My folks got along pretty well together though there were times when dad went on a three day bender. Finnish women in the community didn't drink very much (in public anyway), and once mom thought she would get drunk to embarrass my dad and stop him from drinking--it didn't work. Another time she moved to San Pedro, California, where her nieces Vienno and Irene lived. She got a job doing housework and this had a decided effect on my dad. I don't know if he went on any binges after that. I was at the University of Idaho at the time and dad, along with a friend of mine came to visit me He didn't look very good with his hives which he blamed on the mutton he had eaten. In 1940, after mother retuned to Mullan, they celebrated their 25th Wedding Anniversary.
Articles about the Finns say they settled in Finnish communities in America to be able to communicate with people of their own culture. They were stubborn and I remember a butcher, Rodney Truesdale, learning all the cuts of meat in Finn in self-defense. He always gave me a weiner (makkara) when I went to the butcher shop with my mother.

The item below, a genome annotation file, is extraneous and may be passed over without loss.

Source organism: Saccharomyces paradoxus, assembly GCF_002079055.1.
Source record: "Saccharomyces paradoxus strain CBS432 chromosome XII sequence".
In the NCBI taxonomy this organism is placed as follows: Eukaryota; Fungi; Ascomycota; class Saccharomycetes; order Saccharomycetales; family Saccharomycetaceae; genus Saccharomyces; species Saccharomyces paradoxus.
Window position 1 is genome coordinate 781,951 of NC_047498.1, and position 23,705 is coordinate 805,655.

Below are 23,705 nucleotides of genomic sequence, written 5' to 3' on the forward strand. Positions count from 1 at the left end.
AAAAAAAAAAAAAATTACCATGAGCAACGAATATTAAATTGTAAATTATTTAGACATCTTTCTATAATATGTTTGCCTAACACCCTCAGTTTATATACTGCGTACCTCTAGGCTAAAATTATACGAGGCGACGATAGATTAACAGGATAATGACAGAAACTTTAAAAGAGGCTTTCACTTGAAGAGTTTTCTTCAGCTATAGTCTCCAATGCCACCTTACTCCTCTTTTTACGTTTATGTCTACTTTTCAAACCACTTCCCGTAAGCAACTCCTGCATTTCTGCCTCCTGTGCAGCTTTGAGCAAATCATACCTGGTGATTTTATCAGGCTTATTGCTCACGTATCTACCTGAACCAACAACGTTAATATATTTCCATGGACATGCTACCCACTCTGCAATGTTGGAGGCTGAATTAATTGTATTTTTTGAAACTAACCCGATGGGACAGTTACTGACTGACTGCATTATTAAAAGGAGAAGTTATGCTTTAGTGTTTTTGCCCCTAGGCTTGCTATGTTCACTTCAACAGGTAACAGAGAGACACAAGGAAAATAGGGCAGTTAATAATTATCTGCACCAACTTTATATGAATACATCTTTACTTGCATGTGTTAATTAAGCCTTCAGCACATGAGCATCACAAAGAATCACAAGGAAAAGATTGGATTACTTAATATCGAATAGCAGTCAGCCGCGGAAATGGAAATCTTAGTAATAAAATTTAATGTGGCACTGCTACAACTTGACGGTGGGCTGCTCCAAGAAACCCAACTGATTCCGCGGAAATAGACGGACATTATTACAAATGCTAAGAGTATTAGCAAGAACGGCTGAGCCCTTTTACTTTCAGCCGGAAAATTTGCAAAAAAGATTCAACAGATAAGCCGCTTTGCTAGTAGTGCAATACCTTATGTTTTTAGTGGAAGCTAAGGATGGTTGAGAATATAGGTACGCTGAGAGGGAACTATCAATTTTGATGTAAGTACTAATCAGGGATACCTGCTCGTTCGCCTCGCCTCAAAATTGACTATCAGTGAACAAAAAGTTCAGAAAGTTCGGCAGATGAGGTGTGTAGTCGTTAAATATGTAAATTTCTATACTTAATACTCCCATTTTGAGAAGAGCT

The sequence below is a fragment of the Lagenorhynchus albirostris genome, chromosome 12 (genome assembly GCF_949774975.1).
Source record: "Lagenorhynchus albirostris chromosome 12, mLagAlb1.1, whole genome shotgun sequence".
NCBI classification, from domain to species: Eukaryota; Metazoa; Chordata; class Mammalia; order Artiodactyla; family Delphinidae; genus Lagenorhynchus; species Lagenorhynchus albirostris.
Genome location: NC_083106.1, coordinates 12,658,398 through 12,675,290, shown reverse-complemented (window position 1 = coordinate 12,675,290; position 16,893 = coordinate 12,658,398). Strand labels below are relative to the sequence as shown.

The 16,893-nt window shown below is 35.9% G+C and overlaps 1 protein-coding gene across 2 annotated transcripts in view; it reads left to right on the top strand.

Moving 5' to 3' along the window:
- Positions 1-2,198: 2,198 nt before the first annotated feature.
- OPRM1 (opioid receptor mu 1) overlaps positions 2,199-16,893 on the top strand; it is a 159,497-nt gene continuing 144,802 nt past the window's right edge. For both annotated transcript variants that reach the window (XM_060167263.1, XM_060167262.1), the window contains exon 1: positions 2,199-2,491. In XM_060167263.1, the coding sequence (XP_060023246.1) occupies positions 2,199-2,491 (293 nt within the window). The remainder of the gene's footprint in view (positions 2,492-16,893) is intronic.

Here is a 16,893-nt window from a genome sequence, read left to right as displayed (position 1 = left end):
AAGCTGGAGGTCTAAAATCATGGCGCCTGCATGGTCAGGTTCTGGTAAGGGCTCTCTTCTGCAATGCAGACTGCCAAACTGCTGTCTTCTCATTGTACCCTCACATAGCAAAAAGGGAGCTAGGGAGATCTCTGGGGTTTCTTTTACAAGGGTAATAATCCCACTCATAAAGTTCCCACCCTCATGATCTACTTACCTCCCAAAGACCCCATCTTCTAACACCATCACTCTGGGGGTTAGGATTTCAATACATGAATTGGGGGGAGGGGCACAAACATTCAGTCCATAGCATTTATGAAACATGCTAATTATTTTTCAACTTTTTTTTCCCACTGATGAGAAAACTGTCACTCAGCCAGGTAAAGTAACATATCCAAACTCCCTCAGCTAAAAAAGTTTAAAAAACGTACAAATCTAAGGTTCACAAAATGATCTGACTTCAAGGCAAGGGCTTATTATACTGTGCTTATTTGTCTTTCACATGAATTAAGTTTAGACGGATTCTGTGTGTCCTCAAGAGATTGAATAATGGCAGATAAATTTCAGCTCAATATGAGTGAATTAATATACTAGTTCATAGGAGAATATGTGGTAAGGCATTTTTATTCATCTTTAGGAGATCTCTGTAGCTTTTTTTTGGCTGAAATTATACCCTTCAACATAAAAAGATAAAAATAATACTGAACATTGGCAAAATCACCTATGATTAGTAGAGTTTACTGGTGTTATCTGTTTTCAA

Our town had a Finn Hall where stage plays were presented periodically on Sunday evenings. The plays were followed by dancing and fellowship which mother really enjoyed. I would dance with her occasionally since dad had two left feet and no feeling for the beat of the dance music. I took part in several plays, and sang in a song group and I think I learned to read the language because of it. Once my mother and two of her friends sang a Finnish song and acted out the parts on the stage. They got a nice ovation. I recited a poem and the audience laughed even though it wasn't a humorous reading. I think it was because I forgot the lines of å hiiri menni metsan---